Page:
1.29.2004

My friend Kenny says I'm due for a post. So here it is.

Last Saturday I was coming back from a meeting in Detroit. It was cold and snowy. I just wanted to get home. On Friday, just as I was leaving town for the meeting, I bought a pair of cool, but inexpensive sunglasses. I noticed, half way to Toledo, a scratch on the lens, right in my line of vision.

So now it's Saturday afternoon and I'm wearing these sunglasses on I90 and becoming more and more frustrated with this scratch. This is complicated by the fact that I hate to return things or complain in any way. I'm just not that confrontational a person and will usually opt for living with something rather than changing or exchanging it. I'm not proud of this, but it's important for the story.

About one hour outside of Cleveland I make the decision that I will swing by the drugstore and exchange the glasses on the way home. It will just take a minute, I tell myself. I also call my house to see how everyone is doing and to let them know I'll be home soon. When I do, I find out that my wife and daughter are sledding on a hill nearby church. I know I need to swing by the church on my way home, so I think it would be great to catch them in time to sled with them a bit.

But those darn glasses are nagging me. If I stop to exchange them, I may miss the opportunity to go sledding with my daughter who is always begging us to take her. I make the decision that these are only glasses and they can wait, knowing full well that I will likely never return them if I don't on that afternoon. I will have to just live with the scratch. I make the decision to forego the exchange and hit the sledding hill instead. I feel really good about this decision to spend time with my daughter instead of worrying about a scratch on a ten dollar pair of sunglasses.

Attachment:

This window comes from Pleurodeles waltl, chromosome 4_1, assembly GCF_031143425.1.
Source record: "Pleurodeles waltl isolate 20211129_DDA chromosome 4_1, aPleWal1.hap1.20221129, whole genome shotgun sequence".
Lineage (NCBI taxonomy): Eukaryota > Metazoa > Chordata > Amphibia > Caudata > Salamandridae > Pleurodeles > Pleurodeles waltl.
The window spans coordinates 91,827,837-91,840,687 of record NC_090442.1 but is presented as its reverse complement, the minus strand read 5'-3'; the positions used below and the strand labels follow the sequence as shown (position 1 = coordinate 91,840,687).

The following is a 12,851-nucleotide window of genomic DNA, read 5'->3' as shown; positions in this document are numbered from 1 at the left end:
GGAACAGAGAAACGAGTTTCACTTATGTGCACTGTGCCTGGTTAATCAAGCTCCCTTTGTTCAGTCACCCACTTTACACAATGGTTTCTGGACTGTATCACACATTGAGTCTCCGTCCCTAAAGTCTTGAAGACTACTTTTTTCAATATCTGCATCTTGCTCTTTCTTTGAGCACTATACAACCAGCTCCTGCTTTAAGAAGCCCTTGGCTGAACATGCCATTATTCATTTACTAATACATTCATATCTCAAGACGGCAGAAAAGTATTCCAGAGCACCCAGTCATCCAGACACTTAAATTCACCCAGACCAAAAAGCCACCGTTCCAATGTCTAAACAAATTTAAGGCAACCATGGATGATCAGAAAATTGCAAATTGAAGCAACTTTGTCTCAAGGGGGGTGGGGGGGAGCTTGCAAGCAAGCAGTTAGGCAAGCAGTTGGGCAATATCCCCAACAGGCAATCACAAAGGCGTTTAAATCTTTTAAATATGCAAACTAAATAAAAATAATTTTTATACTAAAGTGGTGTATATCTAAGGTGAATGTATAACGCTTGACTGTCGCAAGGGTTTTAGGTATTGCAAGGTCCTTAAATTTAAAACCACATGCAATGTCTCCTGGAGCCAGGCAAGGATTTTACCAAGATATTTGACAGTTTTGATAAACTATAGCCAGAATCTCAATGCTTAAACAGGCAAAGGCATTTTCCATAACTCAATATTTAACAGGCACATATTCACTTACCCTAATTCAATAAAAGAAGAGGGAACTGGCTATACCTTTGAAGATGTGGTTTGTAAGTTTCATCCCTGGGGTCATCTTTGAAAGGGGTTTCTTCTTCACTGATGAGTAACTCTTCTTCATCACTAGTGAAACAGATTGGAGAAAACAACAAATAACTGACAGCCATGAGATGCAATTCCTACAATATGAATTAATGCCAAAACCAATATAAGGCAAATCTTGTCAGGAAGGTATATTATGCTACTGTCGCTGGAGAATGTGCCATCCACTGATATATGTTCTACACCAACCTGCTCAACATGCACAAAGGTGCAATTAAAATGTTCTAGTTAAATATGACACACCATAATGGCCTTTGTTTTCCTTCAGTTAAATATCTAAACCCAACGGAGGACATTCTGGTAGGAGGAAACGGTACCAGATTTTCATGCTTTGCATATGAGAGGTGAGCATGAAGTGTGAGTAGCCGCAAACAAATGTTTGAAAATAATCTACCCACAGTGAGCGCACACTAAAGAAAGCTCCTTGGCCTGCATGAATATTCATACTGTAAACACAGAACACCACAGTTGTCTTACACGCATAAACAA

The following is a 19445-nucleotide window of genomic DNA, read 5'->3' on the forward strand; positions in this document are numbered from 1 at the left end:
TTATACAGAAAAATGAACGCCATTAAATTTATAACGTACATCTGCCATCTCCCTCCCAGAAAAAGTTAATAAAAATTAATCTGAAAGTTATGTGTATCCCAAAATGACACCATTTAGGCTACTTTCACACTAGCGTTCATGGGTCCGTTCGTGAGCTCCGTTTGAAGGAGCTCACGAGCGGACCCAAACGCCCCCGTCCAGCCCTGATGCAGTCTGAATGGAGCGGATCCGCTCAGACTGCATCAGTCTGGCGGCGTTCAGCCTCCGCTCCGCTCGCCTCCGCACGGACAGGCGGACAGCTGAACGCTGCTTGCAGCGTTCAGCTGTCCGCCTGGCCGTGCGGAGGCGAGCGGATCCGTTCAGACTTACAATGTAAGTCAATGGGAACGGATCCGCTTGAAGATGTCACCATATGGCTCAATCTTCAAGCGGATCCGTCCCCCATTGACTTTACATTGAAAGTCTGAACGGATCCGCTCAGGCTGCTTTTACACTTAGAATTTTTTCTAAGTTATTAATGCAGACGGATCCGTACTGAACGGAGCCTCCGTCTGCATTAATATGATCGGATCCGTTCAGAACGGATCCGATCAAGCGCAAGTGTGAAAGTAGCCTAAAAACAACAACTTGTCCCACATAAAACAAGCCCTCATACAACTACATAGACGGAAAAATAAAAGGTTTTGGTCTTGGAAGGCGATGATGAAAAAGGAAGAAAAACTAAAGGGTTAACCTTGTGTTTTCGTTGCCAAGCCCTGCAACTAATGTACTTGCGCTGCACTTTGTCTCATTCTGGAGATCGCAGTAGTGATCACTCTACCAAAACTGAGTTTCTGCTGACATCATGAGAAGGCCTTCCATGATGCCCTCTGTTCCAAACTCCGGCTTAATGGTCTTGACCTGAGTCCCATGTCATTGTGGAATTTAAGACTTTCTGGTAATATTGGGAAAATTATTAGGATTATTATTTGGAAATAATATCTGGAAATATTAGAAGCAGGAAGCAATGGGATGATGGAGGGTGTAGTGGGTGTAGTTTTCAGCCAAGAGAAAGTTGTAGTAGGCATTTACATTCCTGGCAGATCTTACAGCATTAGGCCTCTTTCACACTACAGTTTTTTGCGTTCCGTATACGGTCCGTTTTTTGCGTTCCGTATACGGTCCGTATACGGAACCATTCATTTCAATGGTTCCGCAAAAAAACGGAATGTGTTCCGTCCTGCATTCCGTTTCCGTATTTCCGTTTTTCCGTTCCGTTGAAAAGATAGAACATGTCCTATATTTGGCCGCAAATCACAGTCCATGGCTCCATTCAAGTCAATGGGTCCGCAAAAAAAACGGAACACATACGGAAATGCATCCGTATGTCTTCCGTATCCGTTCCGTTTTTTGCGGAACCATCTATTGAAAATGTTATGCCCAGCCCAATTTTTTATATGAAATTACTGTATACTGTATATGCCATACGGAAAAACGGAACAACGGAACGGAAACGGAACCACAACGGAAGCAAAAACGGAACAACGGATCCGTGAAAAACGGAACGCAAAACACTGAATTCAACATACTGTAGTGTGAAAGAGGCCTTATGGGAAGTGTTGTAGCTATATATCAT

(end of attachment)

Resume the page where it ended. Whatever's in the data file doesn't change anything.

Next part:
By the time get to the church, however, I have find out that they have just finished sledding and gone home. I have missed them by only a few minutes.

Doesn't matter. It was still the right decision.

1.16.2004

I finished the sermon today. It flowed nicely and only took a few hours. Sometimes that happens. Sometimes not. Some days it's like slicing a hot knife through butter; other days it's like having a baby -- lots of pushing, sweating, grunting and hard work; and time (I get this second-hand from my wife, of course).

I do better with a good cup of coffee. I do know that. Words and metaphors live in the caffeine, I think. Or, perhaps, caffeine unlocks the storehouse where the words and metaphors live. I don't know. All I know is that it was more like a knife than a baby today. Thank God.

Of course, there is a tremendous gap between the writing and the preaching; and yet a potentially larger gap between the preaching and the hearing, let alone the doing of what is preached. Sweet agony. Joy. Privilege. Pain. Frustration. All in one. But, I wouldn't change it for the world, today at least.

1.14.2004

I sat down to watch a video during lunch today. It was a video made and sent to me by a friend and was of a reunion that took place among friends over the Christmas holiday.

It was the first time all of us, friends since college days, had been together in ten years. There we were, with all of our spouses and children to boot. We were a house-full.

As I watched this video I was, quite frankly, overwhelmed with joy. I am so thankful for each of these people and their families. I am thankful for the time we spent together and for all the times we spend together. When we come together, it is truly the communion of saints; the presence of God is tangible. And all our singing, laughing and corny jokes are almost sacramental. God's grace is in them. These people know the experience of community. I know community when I am with them and when I see them again on video.

I pastor a church and my leaders and I are always asking the question, "How can we build a truly Christian community?" I don't know the answer to that question, yet. But I do know that whatever it is, it's present when the gang affectionately known as "the boys" gets together. "The boys," of course, no longer applies. Or, rather, it has become a gender-neutral term. All of us, male and female, adult and child, are a part of this community. All of us have experienced it. There is no Greek or Jew, no male or female. Christ is all and is in all.